Blame Iraq

While I was writing this, the BBC reported that U.S. troops stormed the Iranian consulate in the northern Iraqi town of Irbil and seized six members of staff.

In reviewing last night’s speech, Walter Shapiro wrote in Salon:

Ever since Bush denounced the theretofore unknown “Axis of Evil” in his 2002 State of the Union Address, at a moment when the nation was still fixated on the horrors of Sept. 11, it has been instructive to listen for new rhetorical gambits in major presidential speeches. That is why it is possible that the most fateful words that Bush uttered from the White House library on Wednesday night were these: “Iran is providing material support for attacks on American troops. We will disrupt the attacks on our forces. We will interrupt the flow of support from Iran and Syria.”

Even though the Democrats have won the rhetorical war in labeling the Bush war plan as escalation, 21,000 additional troops is pretty small potatoes by the standards of prior wars such as Vietnam. But expanding the battlefield to the borders of Iran and Syria — if that was indeed what Bush was suggesting — now that would qualify as escalation, as even Henry Kissinger might admit.

See rege at The Carpetbagger for more discussion. This truly is the part of the speech that needs the most scrutiny and attention.

Oh, and without even looking, I’m willing to bet that one could find critics of the war complaining about the unguarded borders from at least 2005, if not earlier.

Well, on to the reviews —

I have to say one good thing about the New York Times — its editorials beat the pants of the Washington Post’s. Compare/contrast what the two august newspapers cranked out this morning:

Shorter Washington Post: Risks, obligations, fudge, ponies, maybe, uncertainty, ponies, wait and see. More fudge.

Shorter New York Times: Bleep.

Here’s the first paragraph from the NY Times:

President Bush told Americans last night that failure in Iraq would be a disaster. The disaster is Mr. Bush’s war, and he has already failed. Last night was his chance to stop offering more fog and be honest with the nation, and he did not take it.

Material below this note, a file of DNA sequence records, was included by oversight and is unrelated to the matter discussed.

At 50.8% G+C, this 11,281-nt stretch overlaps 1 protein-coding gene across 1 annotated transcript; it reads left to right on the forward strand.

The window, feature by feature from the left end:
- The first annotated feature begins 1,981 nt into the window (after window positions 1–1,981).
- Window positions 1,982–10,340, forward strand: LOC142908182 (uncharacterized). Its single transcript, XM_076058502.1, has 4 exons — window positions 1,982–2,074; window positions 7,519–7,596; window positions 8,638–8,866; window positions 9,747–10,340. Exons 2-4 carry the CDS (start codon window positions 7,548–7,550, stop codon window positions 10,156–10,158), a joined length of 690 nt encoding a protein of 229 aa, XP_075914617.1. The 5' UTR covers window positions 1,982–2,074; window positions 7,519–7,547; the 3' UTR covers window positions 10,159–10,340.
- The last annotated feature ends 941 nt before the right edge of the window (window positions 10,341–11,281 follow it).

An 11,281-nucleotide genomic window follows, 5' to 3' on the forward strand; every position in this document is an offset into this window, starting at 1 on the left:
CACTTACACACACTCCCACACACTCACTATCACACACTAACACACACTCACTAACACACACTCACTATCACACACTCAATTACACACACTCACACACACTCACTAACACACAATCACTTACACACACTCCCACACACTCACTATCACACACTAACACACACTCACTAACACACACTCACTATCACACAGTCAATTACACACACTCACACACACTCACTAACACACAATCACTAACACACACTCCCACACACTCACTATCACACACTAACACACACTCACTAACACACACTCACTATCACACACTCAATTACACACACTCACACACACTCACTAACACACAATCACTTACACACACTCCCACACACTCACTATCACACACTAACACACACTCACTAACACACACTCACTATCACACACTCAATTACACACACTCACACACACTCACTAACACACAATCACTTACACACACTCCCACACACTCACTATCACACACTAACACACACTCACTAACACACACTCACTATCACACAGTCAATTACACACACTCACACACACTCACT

It gets better after that.

Over at MSNBC/Newsweek, Howard Fineman is working hard to redeem himself from the days when his fawning deference to Lord Dubya earned him the title Media Whore of the Year.

George W. Bush spoke with all the confidence of a perp in a police lineup….

…if he was trying to assure the country that he had confidence in his own plan to prevent that collapse, well, a picture is worth a thousand words. And the words themselves weren’t that assuring either. Does anyone in America or Iraq , or anywhere else in the world for that matter, really think that the Sunnis and Shia will make peace? Does anyone think that embedded American soldiers won’t be in danger of being fragged by their own Iraqi brethren? Does anyone really think that Iran and Syria can be prevented from playing havoc in Iraq and the rest of the region by expressions of presidential will?

To answer Howie’s question — yes, there are people who think that. There’s no end to the remarkable self-deluding properties of human cognition. But enough of the freak show.

Shorter Boston Globe: Bush won’t face reality.

Shorter Martin Kettle (UK): Blair is screwed.

Now for some substance, from Walter Shapiro, Salon:

Throughout the long century to come, any future leader contemplating sending American troops into combat should carefully watch a tape of George W. Bush’s speech to the nation Wednesday night — and ponder its underlying lessons. This was Bush deflated, his arrogance temporarily placed in a blind trust, looking grayer than ever with his brow furrowed with lines of worry. How humiliating for Bush to be forced to say with a stony face, “The situation in Iraq is unacceptable to the American people — and it is unacceptable to me.”

My take on the “unacceptable” line, in the context of the speech, was that Bush was wagging a finger at Iraqis for being messy. This is from the transcript:

The violence in Iraq — particularly in Baghdad — overwhelmed the political gains the Iraqis had made. Al-Qaida terrorists and Sunni insurgents recognized the mortal danger that Iraq’s elections posed for their cause. And they responded with outrageous acts of murder aimed at innocent Iraqis. They blew up one of the holiest shrines in Shia Islam — the Golden Mosque of Samarra — in a calculated effort to provoke Iraq’s Shia population to retaliate. Their strategy worked. Radical Shia elements, some supported by Iran, formed death squads. And the result was a vicious cycle of sectarian violence that continues today.

The situation in Iraq is unacceptable to the American people — and it is unacceptable to me. Our troops in Iraq have fought bravely. They have done everything we have asked them to do. Where mistakes have been made, the responsibility rests with me.

Is he not saying everything would have worked out if the Iraqis had behaved themselves?

Fred Kaplan at Slate wonders what Bush will do if the Iraqis fail again:

President Bush declared tonight that America’s commitment is “not open-ended” and that “America will hold the Iraqi government to … benchmarks.” However, he said nothing about what will happen if the Iraqis fail to meet those benchmarks. And without a warning (even a sternly intoned “or else!”), benchmarks mean nothing.